10 July 2012

An unexpected visitor

One thing I like about living in Bangalore is that despite the concrete jungle of the city, there’s a lot of flora and fauna sharing our living space. There’s a huge Rain Tree just in front of the house, which is a favourite hangout for all kinds of birds: the common crow, the lyrical mynah, industrious woodpeckers and huge predatory kites. I even saw a snowy owl twice. It was perched on a branch one night and turned its head 180 degrees to look at me. Another time I caught a glimpse of it in flight. During the day there are lots of squirrels running up and down the huge trunk and I’ve even seen a big lizard perched in a branch.

Other creatures are less noticeable. One morning the watchman of the building opposite our gate warned me that the night watchman had seen a ‘big snake’ slither across the road! “Be careful!”, he warned me. Later that day while walking on busy 80 Feet Road, I saw a flash of colour run into some bushes. I stopped to have a look. It was a red and yellow coloured chameleon!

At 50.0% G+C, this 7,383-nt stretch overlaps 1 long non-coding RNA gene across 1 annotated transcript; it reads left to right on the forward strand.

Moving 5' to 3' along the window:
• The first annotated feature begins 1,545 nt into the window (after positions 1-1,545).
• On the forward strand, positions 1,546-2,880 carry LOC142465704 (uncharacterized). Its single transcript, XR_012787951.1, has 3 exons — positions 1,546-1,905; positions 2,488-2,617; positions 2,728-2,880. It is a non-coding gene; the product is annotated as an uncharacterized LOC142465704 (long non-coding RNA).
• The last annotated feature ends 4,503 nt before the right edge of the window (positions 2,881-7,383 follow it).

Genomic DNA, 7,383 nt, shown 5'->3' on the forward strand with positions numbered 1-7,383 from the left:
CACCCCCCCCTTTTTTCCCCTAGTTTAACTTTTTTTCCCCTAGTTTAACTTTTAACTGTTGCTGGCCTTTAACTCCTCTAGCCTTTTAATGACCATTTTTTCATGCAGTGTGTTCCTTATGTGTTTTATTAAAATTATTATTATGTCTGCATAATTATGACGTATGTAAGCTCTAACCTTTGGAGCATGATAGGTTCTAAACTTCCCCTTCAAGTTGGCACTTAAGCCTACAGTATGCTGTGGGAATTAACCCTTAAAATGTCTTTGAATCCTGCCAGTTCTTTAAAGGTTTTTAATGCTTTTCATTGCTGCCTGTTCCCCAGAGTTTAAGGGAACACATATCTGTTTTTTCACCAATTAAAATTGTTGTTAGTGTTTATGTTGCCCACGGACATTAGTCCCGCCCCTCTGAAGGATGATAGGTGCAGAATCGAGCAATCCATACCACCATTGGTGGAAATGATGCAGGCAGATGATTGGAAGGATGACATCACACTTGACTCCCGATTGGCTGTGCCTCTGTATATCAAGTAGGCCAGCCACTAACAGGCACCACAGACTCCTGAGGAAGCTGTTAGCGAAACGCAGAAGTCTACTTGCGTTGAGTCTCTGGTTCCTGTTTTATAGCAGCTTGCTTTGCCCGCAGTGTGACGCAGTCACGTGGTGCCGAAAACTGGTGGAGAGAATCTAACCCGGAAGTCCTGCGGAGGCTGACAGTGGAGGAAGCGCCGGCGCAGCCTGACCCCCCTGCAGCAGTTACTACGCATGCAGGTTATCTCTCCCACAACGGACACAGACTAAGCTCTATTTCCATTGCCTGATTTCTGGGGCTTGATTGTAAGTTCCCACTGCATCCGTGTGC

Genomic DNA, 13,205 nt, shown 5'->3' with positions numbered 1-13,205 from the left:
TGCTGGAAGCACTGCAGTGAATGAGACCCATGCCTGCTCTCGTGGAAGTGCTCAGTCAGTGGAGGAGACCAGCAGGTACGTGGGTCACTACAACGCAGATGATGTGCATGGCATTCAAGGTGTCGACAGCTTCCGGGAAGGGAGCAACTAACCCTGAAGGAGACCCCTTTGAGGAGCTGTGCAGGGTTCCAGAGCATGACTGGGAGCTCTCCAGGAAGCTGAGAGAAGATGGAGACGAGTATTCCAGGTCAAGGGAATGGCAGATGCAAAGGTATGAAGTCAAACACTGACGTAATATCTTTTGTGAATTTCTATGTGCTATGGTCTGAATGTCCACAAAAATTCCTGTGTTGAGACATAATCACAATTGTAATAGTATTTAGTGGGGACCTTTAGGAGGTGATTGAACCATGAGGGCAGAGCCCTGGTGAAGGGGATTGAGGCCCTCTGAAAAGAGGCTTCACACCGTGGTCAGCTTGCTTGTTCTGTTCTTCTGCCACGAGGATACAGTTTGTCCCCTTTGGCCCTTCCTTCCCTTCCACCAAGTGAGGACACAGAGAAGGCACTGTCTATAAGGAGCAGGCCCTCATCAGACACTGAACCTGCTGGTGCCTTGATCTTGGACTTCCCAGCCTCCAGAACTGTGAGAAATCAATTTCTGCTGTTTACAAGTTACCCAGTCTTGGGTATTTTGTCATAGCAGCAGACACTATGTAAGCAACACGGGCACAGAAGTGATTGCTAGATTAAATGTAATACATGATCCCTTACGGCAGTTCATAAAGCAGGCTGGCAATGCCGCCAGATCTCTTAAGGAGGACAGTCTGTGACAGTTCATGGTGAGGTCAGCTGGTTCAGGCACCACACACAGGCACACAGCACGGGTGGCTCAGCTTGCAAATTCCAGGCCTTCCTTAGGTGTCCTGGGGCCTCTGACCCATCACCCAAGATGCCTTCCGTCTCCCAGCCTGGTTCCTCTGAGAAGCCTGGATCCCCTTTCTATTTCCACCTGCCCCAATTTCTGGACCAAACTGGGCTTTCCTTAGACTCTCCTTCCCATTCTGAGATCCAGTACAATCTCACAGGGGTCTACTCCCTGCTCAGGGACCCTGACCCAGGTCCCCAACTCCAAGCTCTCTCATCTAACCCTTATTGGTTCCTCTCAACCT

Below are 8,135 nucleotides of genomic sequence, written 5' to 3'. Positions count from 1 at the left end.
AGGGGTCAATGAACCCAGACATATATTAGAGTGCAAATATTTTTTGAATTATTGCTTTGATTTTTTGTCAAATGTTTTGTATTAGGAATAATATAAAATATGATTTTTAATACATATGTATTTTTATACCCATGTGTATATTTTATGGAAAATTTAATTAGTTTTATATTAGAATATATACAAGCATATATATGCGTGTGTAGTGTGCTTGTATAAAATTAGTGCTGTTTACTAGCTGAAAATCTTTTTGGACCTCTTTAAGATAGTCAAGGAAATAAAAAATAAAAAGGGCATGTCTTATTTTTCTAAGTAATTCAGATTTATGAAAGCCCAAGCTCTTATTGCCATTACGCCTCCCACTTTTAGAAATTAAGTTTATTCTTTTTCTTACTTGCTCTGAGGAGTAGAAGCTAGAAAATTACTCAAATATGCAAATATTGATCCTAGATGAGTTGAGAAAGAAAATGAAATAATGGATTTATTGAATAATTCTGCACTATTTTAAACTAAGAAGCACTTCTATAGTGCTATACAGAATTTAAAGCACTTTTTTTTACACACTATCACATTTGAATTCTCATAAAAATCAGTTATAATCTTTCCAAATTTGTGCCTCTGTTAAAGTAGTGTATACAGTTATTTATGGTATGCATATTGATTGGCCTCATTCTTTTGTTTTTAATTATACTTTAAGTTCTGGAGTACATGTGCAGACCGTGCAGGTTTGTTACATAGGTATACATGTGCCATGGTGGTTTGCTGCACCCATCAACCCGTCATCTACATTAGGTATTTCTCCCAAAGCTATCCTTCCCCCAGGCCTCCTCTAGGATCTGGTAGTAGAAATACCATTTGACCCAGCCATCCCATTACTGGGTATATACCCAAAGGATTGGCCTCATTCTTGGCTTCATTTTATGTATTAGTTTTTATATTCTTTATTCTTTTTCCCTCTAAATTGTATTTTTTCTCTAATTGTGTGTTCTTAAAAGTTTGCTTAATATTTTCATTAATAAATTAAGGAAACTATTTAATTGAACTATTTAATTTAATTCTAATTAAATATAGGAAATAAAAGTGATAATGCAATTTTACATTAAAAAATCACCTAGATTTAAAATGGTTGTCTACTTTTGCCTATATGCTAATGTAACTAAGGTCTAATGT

One Saturday morning the crows were making more of a racket than usual. They had all gathered on one branch of the Rain Tree and were excitedly cawing to each other. I remember they had made a similar ruckus when a kite had caught its wing in a branch. So I knew something was up...

I went out onto the terrace and looked towards the commotion. What did I see? A monkey sitting in the tree! Monkeys are unusual in this neighbourhood. I ran to get my camera. When I got back the monkey was sitting in the sink on the terrace and picking something out of the bougainvillea. I managed to get a few shots of him and retreated back into the house.

I then had a look through the bedroom window to see what he was up to. I heard water running and realised that he had turned on both taps on the terrace! When I went back outside to turn them off, I noticed the branches of the mango tree shaking wildly. The monkey was feasting on the fruit. Afterwards, I found half-eaten mangoes lying on the ground underneath the tree.

It was easy to follow the monkey’s movements because the crows followed it from tree to tree, still cawing excitedly. He was now in a tree on the other side of the house and was busy tying a dupatta in its branches. I had a look at the clothesline on the roof and realised he had stolen it from there.

Later on my landlords’ daughter asked me if I had seen her dupatta which had mysteriously disappeared from the clothesline. I told her that I had indeed seen it...

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